The ground has also played host to 24 matches involving the Kent Second XI in the Minor Counties Championship and Second XI Championship.[10][11] In local cricket, the ground is the home venue of Gravesend Cricket Club who play in the Kent Cricket League.[12][13][14]

Records on the groundEdit

A total of 145 games classified by sources as first-class cricket matches were played on the ground. All except two matches featured Kent as the home side.[A] The South of England cricket team played two first-class matches on the ground in the 1880s.[7]

Other usesEdit

The ground has been used for a number of sports and was used during the winter by Gravesend Hockey Club for a number of years for field hockey matches. It has also been used for school sports, association football, rugby union and was flooded and used as an ice skating rink during the harsh winter of 1895.[5]

NotesEdit

  1. ^ a b CricketArchive lists 143 matches played by Kent sides on the ground. Kent County Cricket Club sources detail 142 matches played by the club on the ground. Kent do not include a number of matches played by the county in the 19th century where 13 or more players were included in the Kent side as first-class matches. These are accepted as first-class matches by some other sources.[15] An 1854 match between a Kent XV and a United England Eleven took place on the ground which is not classified as a first-class match by Kent sources.[16]

ReferencesEdit

  1. ^ a b Planning application, Gravesham Borough Council, July 2007. Retrieved 2017-11-25.
  2. ^ Explorer Map 162 – Greenwich & Gravesend, Ordnance Survey, 2015-09-16.
  3. ^ a b Other matches played on Bat and Ball Ground, CricketArchive. Retrieved 2017-11-25.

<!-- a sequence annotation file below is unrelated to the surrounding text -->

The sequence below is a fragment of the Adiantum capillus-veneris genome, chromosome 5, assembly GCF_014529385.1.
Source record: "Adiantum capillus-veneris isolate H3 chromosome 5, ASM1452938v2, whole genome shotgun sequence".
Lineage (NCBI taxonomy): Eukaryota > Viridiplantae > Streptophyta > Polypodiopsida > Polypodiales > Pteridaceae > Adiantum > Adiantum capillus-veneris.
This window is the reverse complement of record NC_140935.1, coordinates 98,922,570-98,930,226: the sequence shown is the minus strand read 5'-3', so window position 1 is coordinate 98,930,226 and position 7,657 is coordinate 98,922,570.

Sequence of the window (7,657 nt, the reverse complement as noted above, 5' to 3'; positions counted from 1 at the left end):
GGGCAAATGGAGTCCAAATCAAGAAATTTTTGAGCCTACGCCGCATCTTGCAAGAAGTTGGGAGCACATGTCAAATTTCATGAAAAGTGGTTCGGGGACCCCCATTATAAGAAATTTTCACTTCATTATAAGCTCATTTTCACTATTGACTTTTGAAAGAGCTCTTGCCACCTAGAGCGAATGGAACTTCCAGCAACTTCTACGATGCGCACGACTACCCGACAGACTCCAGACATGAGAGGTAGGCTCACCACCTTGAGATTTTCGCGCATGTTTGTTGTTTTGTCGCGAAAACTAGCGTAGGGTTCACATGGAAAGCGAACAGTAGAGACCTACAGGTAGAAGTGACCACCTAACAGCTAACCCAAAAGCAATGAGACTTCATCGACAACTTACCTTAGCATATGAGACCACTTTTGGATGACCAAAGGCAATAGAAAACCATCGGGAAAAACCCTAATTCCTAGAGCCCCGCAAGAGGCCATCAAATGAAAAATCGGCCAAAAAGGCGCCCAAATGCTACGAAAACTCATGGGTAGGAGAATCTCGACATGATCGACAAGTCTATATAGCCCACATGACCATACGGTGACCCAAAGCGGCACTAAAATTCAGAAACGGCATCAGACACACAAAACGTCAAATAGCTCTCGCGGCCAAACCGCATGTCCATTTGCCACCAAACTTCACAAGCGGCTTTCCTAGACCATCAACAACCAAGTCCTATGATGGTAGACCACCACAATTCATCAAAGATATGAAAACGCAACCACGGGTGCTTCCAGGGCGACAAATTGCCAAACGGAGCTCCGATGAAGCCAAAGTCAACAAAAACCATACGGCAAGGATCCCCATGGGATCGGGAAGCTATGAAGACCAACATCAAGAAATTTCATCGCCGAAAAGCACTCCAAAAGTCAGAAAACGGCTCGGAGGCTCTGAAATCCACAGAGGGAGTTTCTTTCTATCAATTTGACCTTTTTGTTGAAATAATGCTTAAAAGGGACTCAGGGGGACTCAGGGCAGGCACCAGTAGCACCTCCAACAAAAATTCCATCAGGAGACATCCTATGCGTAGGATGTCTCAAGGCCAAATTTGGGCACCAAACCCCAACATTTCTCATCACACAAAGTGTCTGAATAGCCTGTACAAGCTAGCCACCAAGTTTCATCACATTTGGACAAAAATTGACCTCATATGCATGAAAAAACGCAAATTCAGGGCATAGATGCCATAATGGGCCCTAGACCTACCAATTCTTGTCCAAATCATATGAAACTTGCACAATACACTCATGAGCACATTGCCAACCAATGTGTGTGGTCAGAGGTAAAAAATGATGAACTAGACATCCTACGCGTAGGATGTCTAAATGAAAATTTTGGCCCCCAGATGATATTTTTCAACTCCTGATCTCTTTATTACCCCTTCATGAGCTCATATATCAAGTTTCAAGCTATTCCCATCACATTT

4. ^ 1838–1852, Discover Gravesham, Gravesham Borough Council. Retrieved 2017-11-25.
  5. ^ a b c Milton H (1979) Kent cricket grounds, in The Cricket Statistician, no. 28, December 1979, pp.2–10.
  6. ^ Grounds records in Kent County Cricket Club Annual 2017, pp.210–211. Canterbury: Kent County Cricket Club.
  7. ^ a b c d First-Class Matches played on Bat and Ball Ground, CricketArchive. Retrieved 2017-11-25.
  8. ^ Ricketts O (2013) Aboriginal cricket: The first Australian tour of England, 1868, BBC News, 2013-07-09. Retrieved 2017-11-25.
  9. ^ 1853 - 1872, Discover Gravesham, Gravesham Borough Council. Retrieved 2017-11-25.
  10. ^ Minor Counties Championship Matches played on Bat and Ball Ground, CricketArchive. Retrieved 2017-11-25.
  11. ^ Second XI Championship Matches played on Bat and Ball Ground, CricketArchive. Retrieved 2017-11-25.
  12. ^ Welcome to Gravesend Cricket Club, Gravesend Cricket Club. Retrieved 2017-11-25.
  13. ^ Olympic cash boost for Gravesend Cricket Club, Kent Online, 2011-12-30. Retrieved 2017-11-25.
  14. ^ The Gravesend Project, JGC Sports Turf. Retrieved 2017-11-25.
  15. ^ Kent Records, in Kent County Cricket Club Annual 2018, p.141. Canterbury: Kent County Cricket Club.
  16. ^ Kent v United England Eleven, CricketArchive. Archived 2016-03-14. Retrieved 2018-05-26.

External linksEdit